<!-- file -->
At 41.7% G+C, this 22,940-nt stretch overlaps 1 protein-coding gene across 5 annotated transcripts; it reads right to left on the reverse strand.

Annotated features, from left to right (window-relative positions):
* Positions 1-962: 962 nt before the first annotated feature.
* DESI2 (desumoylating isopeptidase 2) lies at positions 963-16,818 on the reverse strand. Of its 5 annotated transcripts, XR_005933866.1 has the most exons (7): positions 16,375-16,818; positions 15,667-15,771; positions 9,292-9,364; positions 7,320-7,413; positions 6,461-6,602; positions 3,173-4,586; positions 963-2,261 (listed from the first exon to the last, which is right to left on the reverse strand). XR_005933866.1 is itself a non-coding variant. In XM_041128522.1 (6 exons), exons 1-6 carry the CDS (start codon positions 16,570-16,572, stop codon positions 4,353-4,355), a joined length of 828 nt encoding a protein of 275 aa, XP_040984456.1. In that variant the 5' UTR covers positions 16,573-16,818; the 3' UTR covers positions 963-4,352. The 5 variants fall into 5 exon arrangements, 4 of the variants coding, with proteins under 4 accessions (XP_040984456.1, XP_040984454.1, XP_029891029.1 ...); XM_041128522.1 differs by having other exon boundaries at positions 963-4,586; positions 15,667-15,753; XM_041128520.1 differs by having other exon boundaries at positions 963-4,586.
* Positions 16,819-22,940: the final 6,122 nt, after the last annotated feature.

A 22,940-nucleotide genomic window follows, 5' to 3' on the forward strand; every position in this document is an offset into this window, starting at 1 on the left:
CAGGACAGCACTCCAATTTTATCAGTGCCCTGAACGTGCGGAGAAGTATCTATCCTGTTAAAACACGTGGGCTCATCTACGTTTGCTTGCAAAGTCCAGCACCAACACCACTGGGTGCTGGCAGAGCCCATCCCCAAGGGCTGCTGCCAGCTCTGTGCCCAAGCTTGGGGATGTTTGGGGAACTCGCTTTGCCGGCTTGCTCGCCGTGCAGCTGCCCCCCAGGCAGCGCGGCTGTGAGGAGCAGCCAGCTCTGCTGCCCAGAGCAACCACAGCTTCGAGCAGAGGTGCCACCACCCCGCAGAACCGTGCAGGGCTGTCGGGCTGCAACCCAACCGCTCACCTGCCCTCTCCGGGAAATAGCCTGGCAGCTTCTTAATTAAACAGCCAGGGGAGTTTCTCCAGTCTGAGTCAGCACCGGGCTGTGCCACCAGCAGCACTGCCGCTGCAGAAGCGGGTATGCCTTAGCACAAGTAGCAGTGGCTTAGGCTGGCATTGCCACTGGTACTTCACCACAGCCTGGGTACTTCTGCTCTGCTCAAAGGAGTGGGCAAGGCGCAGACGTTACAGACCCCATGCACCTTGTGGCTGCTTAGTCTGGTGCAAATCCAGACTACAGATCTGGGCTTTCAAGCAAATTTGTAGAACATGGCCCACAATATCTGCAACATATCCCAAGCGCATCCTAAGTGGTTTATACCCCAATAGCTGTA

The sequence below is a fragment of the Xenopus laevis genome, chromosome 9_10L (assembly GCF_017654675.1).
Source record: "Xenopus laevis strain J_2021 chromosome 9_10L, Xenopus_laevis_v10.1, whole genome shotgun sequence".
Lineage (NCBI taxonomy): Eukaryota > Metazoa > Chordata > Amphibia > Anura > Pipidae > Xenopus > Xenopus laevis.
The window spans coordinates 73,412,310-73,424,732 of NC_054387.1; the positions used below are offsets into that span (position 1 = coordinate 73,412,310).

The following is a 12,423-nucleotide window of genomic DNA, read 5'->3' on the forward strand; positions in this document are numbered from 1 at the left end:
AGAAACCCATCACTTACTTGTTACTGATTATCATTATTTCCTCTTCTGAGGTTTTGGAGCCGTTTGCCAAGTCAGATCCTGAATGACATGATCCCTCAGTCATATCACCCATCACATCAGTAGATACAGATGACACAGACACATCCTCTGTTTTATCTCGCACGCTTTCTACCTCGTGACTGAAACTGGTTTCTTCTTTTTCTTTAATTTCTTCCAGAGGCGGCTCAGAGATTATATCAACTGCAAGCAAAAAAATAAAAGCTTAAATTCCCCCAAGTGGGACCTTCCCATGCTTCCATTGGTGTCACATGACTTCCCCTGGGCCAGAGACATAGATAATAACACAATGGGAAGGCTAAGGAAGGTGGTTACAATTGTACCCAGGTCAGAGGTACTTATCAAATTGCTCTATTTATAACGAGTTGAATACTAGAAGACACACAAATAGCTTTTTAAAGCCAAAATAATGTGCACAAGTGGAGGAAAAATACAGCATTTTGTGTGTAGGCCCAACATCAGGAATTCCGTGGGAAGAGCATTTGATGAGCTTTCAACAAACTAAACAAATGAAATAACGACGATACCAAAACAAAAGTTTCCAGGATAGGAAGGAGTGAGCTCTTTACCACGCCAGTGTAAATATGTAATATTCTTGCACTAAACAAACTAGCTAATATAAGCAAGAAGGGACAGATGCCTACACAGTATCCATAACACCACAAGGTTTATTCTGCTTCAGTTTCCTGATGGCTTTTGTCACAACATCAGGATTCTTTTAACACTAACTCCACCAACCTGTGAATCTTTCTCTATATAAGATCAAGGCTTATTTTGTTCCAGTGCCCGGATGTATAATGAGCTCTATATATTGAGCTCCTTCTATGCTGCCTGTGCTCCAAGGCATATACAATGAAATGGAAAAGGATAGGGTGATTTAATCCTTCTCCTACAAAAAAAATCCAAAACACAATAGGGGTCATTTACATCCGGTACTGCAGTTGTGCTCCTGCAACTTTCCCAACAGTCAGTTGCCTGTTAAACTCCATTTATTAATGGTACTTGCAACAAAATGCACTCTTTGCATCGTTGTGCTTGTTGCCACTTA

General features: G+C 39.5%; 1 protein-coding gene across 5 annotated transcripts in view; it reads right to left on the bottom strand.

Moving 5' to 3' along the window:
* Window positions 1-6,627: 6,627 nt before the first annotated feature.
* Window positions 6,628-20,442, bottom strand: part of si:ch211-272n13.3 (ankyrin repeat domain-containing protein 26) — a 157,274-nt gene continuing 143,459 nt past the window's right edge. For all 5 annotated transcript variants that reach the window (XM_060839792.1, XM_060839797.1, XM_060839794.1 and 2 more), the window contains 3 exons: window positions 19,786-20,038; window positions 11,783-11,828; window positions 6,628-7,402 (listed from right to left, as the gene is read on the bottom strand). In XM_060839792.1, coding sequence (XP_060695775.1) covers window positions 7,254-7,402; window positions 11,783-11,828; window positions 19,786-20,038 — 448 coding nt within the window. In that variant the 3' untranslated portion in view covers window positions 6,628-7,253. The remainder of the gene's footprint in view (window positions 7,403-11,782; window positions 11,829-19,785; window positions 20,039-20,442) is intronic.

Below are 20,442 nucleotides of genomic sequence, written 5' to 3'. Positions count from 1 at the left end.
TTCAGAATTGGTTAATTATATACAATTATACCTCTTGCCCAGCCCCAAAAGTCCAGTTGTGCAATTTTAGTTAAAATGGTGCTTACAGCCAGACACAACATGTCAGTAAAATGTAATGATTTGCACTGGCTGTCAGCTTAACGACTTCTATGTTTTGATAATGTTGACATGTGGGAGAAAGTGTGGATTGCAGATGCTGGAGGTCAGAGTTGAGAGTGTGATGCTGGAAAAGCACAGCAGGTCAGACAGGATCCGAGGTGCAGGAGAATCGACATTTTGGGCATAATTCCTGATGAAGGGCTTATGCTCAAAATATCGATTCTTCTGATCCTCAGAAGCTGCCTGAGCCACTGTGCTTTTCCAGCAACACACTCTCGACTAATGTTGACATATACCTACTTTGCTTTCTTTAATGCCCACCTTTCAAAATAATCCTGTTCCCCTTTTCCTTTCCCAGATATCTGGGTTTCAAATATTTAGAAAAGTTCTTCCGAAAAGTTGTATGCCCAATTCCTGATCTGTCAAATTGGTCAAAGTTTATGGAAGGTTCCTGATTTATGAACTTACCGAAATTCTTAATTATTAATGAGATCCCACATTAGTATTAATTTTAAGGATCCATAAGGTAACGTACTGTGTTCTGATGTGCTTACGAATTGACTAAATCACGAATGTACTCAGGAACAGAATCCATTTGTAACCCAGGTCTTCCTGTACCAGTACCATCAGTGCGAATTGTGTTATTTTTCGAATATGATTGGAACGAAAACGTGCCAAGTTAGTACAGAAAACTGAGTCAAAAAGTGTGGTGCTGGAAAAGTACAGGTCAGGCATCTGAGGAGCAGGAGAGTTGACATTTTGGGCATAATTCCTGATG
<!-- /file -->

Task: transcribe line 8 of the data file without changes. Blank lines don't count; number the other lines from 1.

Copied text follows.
The sequence below is a fragment of the Xenopus laevis genome, chromosome 9_10L (assembly GCF_017654675.1).